Set in the days leading up to the fall of the Berlin Wall, Atomic Blonde takes place in an underworld where the Cold War is over but the conflict continues, like the throbbing of a vestigial limb. In that respect -- and perhaps that respect only -- it belongs to the tradition of post-war thrillers like Carol Reed's The Third Man or Andrzej Wajda's Ashes and Diamonds, where danger and intrigue exist where they shouldn't and the players involved are enmeshed in self-doubt and crippling mission drift. For the spies of Atomic Blonde, the purpose of chasing a MacGuffin called "The List" has been vastly diminished by world events, but they keep on fighting regardless. That's who they are.
The degree to which Atomic Blonde takes any of this business seriously is an open question, given how little time is spent on political and existential chin-stroking and how much is devoted to fetishizing the era-specific fashion, interior design, and New Wave music. Yet it does explain why the film's hollowness is a feature rather than a flaw, reflecting the mindset of kick-ass pulp heroine who submerges herself in an ice bath every night, as much to numb her conscience as to salve her wounds. She doesn't know who to trust. She doesn't know what she's fighting for anymore. But nevertheless, she persists.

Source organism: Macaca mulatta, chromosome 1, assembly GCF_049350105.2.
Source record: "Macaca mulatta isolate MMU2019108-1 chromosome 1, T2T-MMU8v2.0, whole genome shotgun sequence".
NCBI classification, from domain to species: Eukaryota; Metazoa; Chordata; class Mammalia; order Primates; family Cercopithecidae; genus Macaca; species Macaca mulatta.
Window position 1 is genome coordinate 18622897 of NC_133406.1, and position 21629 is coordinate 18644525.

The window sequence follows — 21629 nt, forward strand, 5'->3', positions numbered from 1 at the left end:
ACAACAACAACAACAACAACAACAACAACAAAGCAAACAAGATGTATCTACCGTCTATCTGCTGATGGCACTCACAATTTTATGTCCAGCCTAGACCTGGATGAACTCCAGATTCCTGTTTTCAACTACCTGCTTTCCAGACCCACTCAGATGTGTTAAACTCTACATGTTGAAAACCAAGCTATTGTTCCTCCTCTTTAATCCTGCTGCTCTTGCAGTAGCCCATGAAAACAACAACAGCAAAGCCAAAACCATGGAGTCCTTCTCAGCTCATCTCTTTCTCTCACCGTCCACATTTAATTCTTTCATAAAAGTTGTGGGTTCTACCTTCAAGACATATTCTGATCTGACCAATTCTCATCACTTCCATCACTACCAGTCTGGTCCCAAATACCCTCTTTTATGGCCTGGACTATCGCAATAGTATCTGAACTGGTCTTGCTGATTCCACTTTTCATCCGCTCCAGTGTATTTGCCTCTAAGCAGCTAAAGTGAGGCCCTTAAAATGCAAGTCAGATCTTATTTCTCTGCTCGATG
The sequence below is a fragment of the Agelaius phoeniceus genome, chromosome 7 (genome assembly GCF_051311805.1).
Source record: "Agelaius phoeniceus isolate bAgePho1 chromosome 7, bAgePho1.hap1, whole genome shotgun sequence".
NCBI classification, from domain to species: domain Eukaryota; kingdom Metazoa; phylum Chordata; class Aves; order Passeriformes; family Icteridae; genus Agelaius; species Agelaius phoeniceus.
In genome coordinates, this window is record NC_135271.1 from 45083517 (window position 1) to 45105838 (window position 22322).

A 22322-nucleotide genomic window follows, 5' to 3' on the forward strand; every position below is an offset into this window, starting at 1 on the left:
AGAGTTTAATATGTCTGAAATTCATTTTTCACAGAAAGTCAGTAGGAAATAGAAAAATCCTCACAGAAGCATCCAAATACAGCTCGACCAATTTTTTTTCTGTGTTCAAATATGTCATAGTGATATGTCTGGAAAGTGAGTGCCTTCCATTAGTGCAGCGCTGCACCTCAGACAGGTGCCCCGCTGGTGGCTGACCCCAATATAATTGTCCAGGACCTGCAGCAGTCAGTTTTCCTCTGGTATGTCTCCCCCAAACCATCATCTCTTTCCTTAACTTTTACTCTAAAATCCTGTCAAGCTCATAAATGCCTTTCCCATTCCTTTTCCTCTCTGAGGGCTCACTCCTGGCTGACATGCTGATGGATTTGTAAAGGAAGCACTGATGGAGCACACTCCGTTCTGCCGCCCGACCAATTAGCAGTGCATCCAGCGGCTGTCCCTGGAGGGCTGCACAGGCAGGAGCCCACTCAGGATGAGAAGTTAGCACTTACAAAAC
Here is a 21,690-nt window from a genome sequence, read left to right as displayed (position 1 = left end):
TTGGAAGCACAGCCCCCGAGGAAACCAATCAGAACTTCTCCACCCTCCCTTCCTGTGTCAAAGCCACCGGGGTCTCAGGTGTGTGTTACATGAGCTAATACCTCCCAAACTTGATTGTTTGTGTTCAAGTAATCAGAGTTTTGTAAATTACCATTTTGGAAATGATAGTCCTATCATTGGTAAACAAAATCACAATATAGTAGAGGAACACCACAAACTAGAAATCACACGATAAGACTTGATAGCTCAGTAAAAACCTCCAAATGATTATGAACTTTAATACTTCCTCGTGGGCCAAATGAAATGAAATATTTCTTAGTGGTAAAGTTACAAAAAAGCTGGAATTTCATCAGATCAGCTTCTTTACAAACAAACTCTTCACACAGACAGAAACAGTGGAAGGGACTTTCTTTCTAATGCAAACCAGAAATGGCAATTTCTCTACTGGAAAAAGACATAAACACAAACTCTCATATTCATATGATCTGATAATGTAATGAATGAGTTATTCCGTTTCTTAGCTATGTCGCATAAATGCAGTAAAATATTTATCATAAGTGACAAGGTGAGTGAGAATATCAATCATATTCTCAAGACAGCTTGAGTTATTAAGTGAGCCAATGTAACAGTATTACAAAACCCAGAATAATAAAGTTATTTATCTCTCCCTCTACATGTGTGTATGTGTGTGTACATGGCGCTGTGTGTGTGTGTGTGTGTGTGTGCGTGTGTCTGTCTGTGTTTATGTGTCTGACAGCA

Based on Antony Johnson and Sam Hart's graphic novel The Coldest City, Atomic Blonde opens with Lorraine Broughton (Charlize Theron), a MI6 spy, debriefing her superiors about a sensitive mission gone awry. From there, it backtracks to Lorraine getting sent to Berlin, where a British spy has just been killed over a list that includes the names of every espionage agent working in the city, regardless of allegiance. With the identities and lives of her colleagues on the line, Lorraine partners up with Berlin station chief David Percival (James McAvoy), but his erratic behavior immediately draws her suspicion. As Lorraine and David track down "The List" and protect the source (Eddie Marsan) who gave it to them, they face threats from Russian adversaries, black marketers, and a double-agent referred to as "Sachel."
Director David Leitch spent nearly two decades as a stuntman and stunt coordinator before he and his partner, Chad Stahelski, put their choreographic skills to use on the terrific Keanu Reeves action thriller John Wick. (Only Stahelski is credited, but the two co-directed.) John Wick and its sequel made a kind of macabre ballet out of Reeves' retired assassin shooting dozens of henchmen in the head for two hours. American films had been trying to mimic Hong Kong action cinema since John Woo and Chow Yun-Fat revolutionized the action genre with The Killer and Hard-Boiled, but Leitch and Stahelski were the first to fully capture the savage beauty of its aestheticized violence. It may be style over substance -- but wow what style!